It’s a simple fact of the current state of healthcare that most providers are not using the data they gather via EHRs as best they could.
The case of missed technological opportunities is nothing new to healthcare, but in the case of search engines, not employing them to mine existing information could be costing your clients, and their patients, unnecessary tests, wasted time, and missed information that would have been helpful in achieving desired patient outcomes.
Search And EHR
The premise behind implementing search engine technology in the area of EHRs is simple. Any provider that has access to a patient’s electronic records has a wealth of data available to them. Unfortunately, most of this data still exists in a state that has to be manually pulled or manipulated if a clinician is looking to get a picture of a patient’s holistic medical history. Medical histories regularly being extensive, having to do the legwork of manual search is often perceived as more difficult than simply sending the patient for a brand new battery of tests.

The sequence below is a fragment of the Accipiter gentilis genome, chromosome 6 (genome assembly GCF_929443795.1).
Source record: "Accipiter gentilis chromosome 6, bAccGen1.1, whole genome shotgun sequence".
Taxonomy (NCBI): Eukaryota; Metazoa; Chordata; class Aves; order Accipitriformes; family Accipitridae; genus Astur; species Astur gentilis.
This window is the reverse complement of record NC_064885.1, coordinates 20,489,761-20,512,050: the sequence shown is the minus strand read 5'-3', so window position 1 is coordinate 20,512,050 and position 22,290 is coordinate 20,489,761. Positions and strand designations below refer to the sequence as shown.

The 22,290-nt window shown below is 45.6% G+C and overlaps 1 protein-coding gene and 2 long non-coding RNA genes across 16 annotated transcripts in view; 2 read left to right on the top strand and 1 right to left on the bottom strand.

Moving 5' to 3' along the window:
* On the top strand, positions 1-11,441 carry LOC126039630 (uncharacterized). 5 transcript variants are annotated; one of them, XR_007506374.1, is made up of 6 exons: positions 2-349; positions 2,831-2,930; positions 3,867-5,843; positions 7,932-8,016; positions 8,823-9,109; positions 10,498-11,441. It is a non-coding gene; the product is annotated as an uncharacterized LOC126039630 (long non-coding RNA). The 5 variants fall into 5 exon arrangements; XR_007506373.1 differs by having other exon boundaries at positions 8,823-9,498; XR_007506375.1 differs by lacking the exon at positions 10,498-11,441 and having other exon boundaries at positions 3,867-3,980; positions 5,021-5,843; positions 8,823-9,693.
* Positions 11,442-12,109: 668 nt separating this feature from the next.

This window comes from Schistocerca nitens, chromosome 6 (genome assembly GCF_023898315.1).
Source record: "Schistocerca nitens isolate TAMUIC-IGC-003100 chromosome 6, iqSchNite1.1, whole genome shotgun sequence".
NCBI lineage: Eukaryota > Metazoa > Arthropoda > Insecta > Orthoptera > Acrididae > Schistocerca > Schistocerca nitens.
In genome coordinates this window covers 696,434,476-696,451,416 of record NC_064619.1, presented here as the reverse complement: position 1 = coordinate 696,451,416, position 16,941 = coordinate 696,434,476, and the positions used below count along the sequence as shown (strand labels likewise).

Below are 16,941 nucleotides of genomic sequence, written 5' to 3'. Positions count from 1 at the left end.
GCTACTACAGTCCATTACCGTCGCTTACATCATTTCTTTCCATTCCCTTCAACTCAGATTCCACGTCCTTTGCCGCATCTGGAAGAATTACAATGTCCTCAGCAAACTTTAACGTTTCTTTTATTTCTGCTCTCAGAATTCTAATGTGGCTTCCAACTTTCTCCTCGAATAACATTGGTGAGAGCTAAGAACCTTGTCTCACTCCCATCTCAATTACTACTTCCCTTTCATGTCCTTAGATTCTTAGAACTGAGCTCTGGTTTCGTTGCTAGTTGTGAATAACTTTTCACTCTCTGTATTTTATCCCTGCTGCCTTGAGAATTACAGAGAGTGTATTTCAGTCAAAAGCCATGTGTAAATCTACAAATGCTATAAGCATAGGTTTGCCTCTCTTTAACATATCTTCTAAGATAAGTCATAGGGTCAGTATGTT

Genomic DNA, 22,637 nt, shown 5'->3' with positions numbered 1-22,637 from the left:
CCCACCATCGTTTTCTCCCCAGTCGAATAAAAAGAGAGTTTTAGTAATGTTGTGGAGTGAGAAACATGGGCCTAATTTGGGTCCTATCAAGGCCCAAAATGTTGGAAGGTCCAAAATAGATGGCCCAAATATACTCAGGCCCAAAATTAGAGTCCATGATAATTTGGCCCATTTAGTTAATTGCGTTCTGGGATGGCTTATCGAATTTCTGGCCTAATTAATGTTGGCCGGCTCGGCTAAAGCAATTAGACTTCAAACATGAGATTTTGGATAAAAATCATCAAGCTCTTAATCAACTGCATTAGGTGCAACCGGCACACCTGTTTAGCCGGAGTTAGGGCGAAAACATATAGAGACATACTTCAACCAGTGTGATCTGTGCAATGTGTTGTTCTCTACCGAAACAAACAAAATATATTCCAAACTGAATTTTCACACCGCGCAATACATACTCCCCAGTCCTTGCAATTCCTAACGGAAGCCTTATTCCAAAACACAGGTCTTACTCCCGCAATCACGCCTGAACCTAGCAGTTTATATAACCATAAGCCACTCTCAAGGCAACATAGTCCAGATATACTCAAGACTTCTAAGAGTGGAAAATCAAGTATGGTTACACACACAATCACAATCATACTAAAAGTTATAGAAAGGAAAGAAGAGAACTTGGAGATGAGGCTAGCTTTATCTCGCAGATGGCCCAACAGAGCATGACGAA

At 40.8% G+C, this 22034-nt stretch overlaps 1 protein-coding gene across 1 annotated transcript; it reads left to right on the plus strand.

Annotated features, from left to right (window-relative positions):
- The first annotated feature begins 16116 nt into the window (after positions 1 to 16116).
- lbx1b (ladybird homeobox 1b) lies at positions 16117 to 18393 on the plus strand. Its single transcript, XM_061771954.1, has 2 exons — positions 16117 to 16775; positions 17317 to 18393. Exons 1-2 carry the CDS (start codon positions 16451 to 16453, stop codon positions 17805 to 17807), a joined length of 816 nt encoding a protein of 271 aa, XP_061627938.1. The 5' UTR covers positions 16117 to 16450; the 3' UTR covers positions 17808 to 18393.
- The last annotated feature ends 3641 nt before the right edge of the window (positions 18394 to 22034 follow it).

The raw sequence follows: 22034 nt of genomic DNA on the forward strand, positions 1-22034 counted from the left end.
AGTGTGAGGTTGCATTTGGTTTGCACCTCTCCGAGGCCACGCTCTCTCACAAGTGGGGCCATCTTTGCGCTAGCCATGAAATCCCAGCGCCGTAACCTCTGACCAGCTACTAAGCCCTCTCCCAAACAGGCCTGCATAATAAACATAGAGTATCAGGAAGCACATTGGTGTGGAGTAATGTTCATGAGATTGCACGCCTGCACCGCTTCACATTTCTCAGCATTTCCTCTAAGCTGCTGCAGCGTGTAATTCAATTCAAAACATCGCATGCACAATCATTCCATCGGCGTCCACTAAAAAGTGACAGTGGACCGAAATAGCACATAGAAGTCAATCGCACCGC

Search In The Emergency Department
A study published by the Journal Of The American College Of Radiology titled “Optimizing Emergency Department Imaging Utilization Through Advanced Health Record Technology” addresses the application of search functions to clinical environments, specifically the emergency department (ED). This department presents special challenges because of the nature of the work involving evaluating complex patients while under time pressure. These challenges are made worse by the incomplete medical history that typically comes with patients who enter the department.
The study covers QPID, which is a programmable health record intelligence system that adds semantic search and knowledge management layers to an EHR system. QPID works as an extension of its data repository, facilitating extraction from it. While most EHR systems do include databases that handle rudimentary data retrieval, QPID allows users to pull data by topic-related “packages” of data and concepts in saved, operable queries that can be used on both structured and unstructured data sources.
So for example, if a doctor would like to be able to search the concept of “abscess” with text and additional EHR data, QPID can do so, by creating a group of terms and concepts such as “fever,” “white blood cell count,” or “antibiotic administration” to provide for automated information retrieval.
Systems like QPID offer four distinct and significant advantages over manual EHR searches:
Solutions providers interested in reading the results, and more details on the QPID study, can access the report here.